6. I don’t know this plant, but I do love yellow! And as a host plant for the Black Swallowtail, it really is worth its weight in gold!

  7. Hello there, Jason. I’m not familiar with this plant but I was instantly thinking it would be one for a nectar bar and bees would love it. I love your planting with wild geranium – I’m guessing that’s cranesbill? I enjoy that in my garden too 🙂

  8. This plant looks so familiar, I think I may have it on my property and mistaken it for a form of goldenrod! Thanks to this post I’ll be looking a little more closely this summer.

  9. I think these flowers are also eaten by birds because I am finding many such flowerheads sreap around in my backyard; I don’t have it; neither of my neighbors have them. So, those must be brought by birds. Again a beautiful shot of your garden.

  10. I have a big patch and I love it! I’ve never seen caterpillars on mine but will look closer this year. Alexanders are one of the easiest plants I grow.

  11. You had me laughing with your opening paragraph! Ha! Soooo true! On to the Golden Alexander…what an awesome plant!!! You sold me on it! What a lovely backdrop in the garden and with it being low maintenance that is a double score!!! Thanks for sharing this one!

  12. Nice plant, Jason, you are reminding me that I’m in desperate need of more umbels for my garden, somehow it’s kind of uneasy to have plants with long tap roots established on my heavy clay. I must get around this issue this year because umbels are so nice when they form a bushy cloud like your Golden Alexander…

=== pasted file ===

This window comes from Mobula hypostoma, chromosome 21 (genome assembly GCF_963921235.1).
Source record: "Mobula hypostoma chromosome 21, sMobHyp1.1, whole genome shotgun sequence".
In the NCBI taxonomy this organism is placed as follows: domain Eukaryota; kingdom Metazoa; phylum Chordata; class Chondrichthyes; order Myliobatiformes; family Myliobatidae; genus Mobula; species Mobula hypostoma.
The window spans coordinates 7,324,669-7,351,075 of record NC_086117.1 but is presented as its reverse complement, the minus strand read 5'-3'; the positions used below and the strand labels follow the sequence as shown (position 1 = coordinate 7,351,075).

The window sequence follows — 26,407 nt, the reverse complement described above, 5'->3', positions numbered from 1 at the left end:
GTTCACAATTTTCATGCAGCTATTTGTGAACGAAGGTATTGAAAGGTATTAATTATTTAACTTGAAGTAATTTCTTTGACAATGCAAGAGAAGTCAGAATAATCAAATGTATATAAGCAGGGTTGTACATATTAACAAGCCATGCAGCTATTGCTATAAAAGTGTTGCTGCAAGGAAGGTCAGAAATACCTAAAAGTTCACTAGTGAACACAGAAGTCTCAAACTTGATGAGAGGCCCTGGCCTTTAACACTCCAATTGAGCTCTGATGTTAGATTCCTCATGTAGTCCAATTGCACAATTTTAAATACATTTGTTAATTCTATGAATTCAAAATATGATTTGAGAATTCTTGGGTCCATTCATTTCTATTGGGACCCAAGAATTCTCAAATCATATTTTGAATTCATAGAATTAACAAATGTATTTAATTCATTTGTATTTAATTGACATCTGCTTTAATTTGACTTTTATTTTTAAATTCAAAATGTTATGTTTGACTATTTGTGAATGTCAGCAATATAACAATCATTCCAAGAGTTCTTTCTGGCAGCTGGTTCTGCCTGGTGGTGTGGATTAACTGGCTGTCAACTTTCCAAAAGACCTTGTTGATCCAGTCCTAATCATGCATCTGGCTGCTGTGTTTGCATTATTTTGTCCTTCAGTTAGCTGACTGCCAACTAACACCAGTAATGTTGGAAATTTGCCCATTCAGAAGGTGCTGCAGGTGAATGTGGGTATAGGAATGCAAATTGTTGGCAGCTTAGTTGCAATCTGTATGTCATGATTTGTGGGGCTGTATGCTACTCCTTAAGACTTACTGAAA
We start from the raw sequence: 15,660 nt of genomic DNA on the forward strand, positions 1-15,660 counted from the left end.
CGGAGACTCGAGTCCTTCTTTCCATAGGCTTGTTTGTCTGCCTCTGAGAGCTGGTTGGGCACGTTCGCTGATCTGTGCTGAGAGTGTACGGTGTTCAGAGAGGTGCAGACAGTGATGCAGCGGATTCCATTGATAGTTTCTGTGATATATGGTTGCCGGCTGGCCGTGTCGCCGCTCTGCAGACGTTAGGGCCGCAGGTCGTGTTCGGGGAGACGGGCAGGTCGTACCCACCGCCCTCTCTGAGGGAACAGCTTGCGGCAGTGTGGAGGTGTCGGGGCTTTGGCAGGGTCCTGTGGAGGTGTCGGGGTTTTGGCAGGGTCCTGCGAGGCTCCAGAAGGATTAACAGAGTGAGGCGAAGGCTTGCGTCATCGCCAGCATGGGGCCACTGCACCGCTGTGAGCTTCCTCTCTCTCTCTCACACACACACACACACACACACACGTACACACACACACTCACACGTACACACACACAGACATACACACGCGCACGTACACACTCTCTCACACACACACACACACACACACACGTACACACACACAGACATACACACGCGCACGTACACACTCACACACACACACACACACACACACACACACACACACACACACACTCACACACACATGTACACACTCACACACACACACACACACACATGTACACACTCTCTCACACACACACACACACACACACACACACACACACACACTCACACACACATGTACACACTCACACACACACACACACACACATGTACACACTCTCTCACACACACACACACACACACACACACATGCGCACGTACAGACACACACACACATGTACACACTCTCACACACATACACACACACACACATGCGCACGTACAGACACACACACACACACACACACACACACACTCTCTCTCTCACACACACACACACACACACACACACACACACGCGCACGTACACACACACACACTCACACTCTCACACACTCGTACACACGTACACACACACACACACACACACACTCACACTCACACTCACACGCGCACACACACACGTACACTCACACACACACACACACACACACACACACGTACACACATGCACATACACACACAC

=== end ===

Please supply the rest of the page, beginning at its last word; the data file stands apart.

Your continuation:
13. Hello Jason!
    I love the yellow flowers. They are very beautiful and have a lot of green leaves.
    It is interesting to your post.
    I wish you a nice, sunny weekend.

  14. Hmm, I like the name of the plant, my son’s name is Alexander, but I can’t say this is a plant for my garden, looks too much of a weed for me!

  15. Hi Jason, that’s pretty plant, I can see why you would need a reasonable-sized planting of it though, to make an impact. It looks like a cousin of Orlaya when looking at the form of the flowers

  16. I think I might have to go to Golden Alexanders instead of Alexander the Great for my family garden….plants with names of family members– have a new son in law- Alexander. Can’t find the daylily ‘Alexander the Great’. 😦 Did you start with seeds or plants of Golden Alexander?

  17. Fantastic wildflower and I wish it were more commercially available. I love it’s sweet honey fragrance on warm days. gail

  18. I have a plant growing in my native shade garden that I’ve long thought was wild parsnip. I take pains to keep it weeded, but it sends out runners among the wild ginger, wild geraniums and woodland poppies. I haven’t been to the point where I’ve let it bloom, but now I’m wondering if it is golden alexander? The stems are triangular or square. judy

  19. thank you for all this info! I need to grow some in my garden this year for it is a “swallowtail” hostplant. It looks beautiful in your garden-great post!